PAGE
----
Research has shown that people who are married generally live longer than people who are single. Last year, U.S. government health statisticians reported that the longevity gap between the two groups was growing, but new research clarifies that the “quality” of the relationship plays a huge role in the impact on a person’s mortality risk.
The old saying is “happy wife, happy life,” but that will only be true if that wife isn’t hypercritical of her partner. A new study found that the stress of having a partner who doles out constant criticism can lead to poor health and even earlier death in an individual.
Is your relationship killing you?
The study, conducted by researchers at Lafayette College, analyzed data from the National Social Life, Health, and Aging Project, which interviewed more than 3,000 middle-aged and elderly people in 2005 and then again in 2010. Out of all the participants, 1,735 were in a committed relationship.
In order to measure the quality of the participant’s relationships, the researchers examined the amount of criticism that the person received from their partner, the number of demands their partners made towards them, and if they felt generally annoyed with their partner.
The answers to these questions were studied against each person’s body mass index, self-reported health score, and the number of medications they took. The researchers also took note of which patients had died before the 2010 follow-up interviews.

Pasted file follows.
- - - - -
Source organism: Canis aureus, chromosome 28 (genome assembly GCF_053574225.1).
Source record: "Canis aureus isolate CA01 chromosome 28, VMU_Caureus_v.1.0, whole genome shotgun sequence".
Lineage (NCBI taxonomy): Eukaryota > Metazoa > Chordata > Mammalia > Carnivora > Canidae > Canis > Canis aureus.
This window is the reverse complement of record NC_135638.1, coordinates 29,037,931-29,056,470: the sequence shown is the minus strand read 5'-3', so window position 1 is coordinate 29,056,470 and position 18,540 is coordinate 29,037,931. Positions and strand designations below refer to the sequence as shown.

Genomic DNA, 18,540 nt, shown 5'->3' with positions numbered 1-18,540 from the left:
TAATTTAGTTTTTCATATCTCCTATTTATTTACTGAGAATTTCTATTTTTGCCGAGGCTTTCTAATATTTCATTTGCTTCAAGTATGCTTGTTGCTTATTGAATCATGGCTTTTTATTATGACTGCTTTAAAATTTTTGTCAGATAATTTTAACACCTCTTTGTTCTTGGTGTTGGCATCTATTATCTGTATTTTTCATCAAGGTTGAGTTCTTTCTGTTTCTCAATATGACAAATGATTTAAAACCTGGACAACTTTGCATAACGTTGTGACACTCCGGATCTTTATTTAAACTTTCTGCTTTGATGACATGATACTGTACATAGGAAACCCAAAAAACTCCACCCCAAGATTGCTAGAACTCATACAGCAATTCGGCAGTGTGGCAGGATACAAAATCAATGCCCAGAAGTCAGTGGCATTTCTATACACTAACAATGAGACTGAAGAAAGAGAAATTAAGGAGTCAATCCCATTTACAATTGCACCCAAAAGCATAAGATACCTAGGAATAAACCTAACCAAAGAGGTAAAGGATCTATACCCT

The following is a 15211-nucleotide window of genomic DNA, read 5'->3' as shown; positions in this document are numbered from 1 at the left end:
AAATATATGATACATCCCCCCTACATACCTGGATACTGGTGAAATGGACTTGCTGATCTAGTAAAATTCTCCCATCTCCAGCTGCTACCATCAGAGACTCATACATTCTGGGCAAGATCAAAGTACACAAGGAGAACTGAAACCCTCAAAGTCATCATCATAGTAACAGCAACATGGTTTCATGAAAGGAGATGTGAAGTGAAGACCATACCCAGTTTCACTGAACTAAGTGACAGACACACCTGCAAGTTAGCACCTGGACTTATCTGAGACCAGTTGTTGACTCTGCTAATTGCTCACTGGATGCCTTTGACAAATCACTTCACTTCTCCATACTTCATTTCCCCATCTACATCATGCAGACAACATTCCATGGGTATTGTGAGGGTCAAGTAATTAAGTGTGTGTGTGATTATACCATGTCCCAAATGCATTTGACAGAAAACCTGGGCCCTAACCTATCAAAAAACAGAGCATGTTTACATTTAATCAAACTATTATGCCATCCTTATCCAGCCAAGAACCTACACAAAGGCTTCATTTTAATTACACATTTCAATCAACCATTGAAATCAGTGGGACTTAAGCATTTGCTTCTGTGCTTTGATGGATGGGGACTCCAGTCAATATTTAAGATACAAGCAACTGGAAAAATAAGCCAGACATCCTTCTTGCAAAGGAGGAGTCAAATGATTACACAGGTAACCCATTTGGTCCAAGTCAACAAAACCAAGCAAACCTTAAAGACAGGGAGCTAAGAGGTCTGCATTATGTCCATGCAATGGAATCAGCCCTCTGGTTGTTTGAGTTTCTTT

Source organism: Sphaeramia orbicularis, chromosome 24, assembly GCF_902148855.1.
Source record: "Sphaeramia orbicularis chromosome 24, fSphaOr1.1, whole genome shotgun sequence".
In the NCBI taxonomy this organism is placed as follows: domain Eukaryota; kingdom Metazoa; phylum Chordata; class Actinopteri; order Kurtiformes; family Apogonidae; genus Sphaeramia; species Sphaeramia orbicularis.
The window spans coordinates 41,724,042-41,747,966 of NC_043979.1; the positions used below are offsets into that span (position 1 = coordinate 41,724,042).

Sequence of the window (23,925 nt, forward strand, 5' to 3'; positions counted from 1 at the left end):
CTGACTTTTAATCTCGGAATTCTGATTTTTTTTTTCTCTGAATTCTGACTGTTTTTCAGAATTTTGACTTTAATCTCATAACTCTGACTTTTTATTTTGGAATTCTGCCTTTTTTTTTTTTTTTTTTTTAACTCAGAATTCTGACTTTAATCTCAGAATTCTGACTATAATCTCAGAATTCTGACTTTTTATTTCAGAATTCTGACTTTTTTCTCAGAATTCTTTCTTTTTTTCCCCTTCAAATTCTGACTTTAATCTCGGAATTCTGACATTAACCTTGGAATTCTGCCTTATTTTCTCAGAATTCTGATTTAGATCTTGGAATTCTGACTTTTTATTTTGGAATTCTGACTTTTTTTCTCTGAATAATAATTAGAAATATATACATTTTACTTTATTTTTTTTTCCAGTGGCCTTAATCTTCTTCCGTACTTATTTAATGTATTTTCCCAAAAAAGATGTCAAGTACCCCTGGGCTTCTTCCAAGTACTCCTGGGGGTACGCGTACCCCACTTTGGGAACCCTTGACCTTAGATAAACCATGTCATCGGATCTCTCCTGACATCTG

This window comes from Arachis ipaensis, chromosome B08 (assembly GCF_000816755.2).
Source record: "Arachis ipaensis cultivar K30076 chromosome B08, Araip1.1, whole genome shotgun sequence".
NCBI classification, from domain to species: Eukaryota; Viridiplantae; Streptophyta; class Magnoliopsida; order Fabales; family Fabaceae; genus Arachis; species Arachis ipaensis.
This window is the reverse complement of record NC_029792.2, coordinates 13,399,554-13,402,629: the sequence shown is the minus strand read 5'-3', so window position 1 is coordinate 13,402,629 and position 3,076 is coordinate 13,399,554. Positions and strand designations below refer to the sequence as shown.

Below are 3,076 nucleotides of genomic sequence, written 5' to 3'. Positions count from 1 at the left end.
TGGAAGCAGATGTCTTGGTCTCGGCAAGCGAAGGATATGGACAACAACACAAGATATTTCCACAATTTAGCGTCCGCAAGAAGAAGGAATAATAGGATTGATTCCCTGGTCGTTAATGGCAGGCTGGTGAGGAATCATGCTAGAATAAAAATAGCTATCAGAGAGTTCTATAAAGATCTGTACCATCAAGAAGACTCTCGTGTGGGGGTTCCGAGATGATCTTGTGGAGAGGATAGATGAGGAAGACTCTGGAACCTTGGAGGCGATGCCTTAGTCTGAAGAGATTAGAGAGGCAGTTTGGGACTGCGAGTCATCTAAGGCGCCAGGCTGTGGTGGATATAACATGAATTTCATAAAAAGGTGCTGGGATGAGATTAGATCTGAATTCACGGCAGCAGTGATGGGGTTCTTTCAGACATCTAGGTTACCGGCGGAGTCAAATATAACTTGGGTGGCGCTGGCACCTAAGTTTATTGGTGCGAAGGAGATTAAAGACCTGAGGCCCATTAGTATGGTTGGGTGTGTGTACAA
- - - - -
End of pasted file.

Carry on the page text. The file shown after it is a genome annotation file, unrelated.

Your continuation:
When comparing all factors, the researchers found that constant criticism takes the largest toll on a person’s health and mortality, compared to the amount of demands from a partner and feeling annoyed towards them.
Why does constant criticism lead to an earlier death?
When it comes to strain in a relationship, excessive criticism appears to take more of a toll than excessive demands. Participants who reported high demands but low criticism in the first round of interviews were generally still alive by the second round.
While you may think the ideal relationship would have high support and low demands, it turns out that people can still be happy in relationships when demand is high, as long as support is also high.
While constructive criticism is helpful at work, it turns out that criticism in a relationship is the real killer. Participants who reported high levels of criticism in the first round of interviews had a much higher chance of being dead by the time of the second round of interviews when compared to those who reported low levels of criticism.
Jamila Bookwala and Trent Gaugler, the researchers in this study, had theories about why spousal criticism is so detrimental to one’s health.
Their first theory is that constant criticism can lead to unhealthy behaviors, such as smoking or drinking. The next was that it created negativity in the relationship, which likely leads to long-term stress that has detrimental effects on overall health.
Negativity in a relationships can also fuel anxiety, depression, and loneliness in an individual, which have all been tied to earlier deaths in previous studies.
“These findings have important clinical implications because they point to the value of developing interventions [like therapy] that target lowering negative aspects of relationship quality with one’s spouse or partner, especially as related to criticism within the relationship,” Bookwala and Gaugler wrote.
Jennifer Fabiano is an SEO reporter at Ladders.